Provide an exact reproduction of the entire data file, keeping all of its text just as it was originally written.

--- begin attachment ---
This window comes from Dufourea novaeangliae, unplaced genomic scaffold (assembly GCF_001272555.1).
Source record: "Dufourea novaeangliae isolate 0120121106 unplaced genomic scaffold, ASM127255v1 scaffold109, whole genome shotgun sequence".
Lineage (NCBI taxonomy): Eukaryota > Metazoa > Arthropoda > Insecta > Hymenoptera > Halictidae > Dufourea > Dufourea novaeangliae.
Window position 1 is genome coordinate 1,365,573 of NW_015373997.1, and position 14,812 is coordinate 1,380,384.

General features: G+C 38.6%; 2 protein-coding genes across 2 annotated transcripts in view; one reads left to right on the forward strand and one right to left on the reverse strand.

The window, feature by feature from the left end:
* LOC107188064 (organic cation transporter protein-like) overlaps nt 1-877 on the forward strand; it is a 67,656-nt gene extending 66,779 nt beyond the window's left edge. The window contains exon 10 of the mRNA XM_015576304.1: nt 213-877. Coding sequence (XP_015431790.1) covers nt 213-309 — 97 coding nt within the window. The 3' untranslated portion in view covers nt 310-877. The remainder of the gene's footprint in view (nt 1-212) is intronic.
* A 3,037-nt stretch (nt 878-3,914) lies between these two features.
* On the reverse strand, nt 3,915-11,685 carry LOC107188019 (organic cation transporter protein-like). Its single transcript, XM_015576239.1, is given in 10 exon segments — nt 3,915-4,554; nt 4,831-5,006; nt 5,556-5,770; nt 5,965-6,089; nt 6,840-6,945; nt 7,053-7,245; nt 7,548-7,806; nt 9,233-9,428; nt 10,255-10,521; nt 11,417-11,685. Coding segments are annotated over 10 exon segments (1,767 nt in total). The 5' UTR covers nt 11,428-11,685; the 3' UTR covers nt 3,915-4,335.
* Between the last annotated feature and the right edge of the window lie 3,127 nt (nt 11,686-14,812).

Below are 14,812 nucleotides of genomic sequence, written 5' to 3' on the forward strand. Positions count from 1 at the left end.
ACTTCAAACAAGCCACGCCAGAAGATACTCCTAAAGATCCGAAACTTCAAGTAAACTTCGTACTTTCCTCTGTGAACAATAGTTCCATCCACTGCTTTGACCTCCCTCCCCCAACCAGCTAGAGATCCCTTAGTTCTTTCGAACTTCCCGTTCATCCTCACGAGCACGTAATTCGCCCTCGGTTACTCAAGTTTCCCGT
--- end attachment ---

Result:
This window comes from Dufourea novaeangliae, unplaced genomic scaffold (assembly GCF_001272555.1).
Source record: "Dufourea novaeangliae isolate 0120121106 unplaced genomic scaffold, ASM127255v1 scaffold109, whole genome shotgun sequence".
Lineage (NCBI taxonomy): Eukaryota > Metazoa > Arthropoda > Insecta > Hymenoptera > Halictidae > Dufourea > Dufourea novaeangliae.
Window position 1 is genome coordinate 1,365,573 of NW_015373997.1, and position 14,812 is coordinate 1,380,384.

General features: G+C 38.6%; 2 protein-coding genes across 2 annotated transcripts in view; one reads left to right on the forward strand and one right to left on the reverse strand.

The window, feature by feature from the left end:
* LOC107188064 (organic cation transporter protein-like) overlaps nt 1-877 on the forward strand; it is a 67,656-nt gene extending 66,779 nt beyond the window's left edge. The window contains exon 10 of the mRNA XM_015576304.1: nt 213-877. Coding sequence (XP_015431790.1) covers nt 213-309 — 97 coding nt within the window. The 3' untranslated portion in view covers nt 310-877. The remainder of the gene's footprint in view (nt 1-212) is intronic.
* A 3,037-nt stretch (nt 878-3,914) lies between these two features.
* On the reverse strand, nt 3,915-11,685 carry LOC107188019 (organic cation transporter protein-like). Its single transcript, XM_015576239.1, is given in 10 exon segments — nt 3,915-4,554; nt 4,831-5,006; nt 5,556-5,770; nt 5,965-6,089; nt 6,840-6,945; nt 7,053-7,245; nt 7,548-7,806; nt 9,233-9,428; nt 10,255-10,521; nt 11,417-11,685. Coding segments are annotated over 10 exon segments (1,767 nt in total). The 5' UTR covers nt 11,428-11,685; the 3' UTR covers nt 3,915-4,335.
* Between the last annotated feature and the right edge of the window lie 3,127 nt (nt 11,686-14,812).

Below are 14,812 nucleotides of genomic sequence, written 5' to 3' on the forward strand. Positions count from 1 at the left end.
ACTTCAAACAAGCCACGCCAGAAGATACTCCTAAAGATCCGAAACTTCAAGTAAACTTCGTACTTTCCTCTGTGAACAATAGTTCCATCCACTGCTTTGACCTCCCTCCCCCAACCAGCTAGAGATCCCTTAGTTCTTTCGAACTTCCCGTTCATCCTCACGAGCACGTAATTCGCCCTCGGTTACTCAAGTTTCCCGT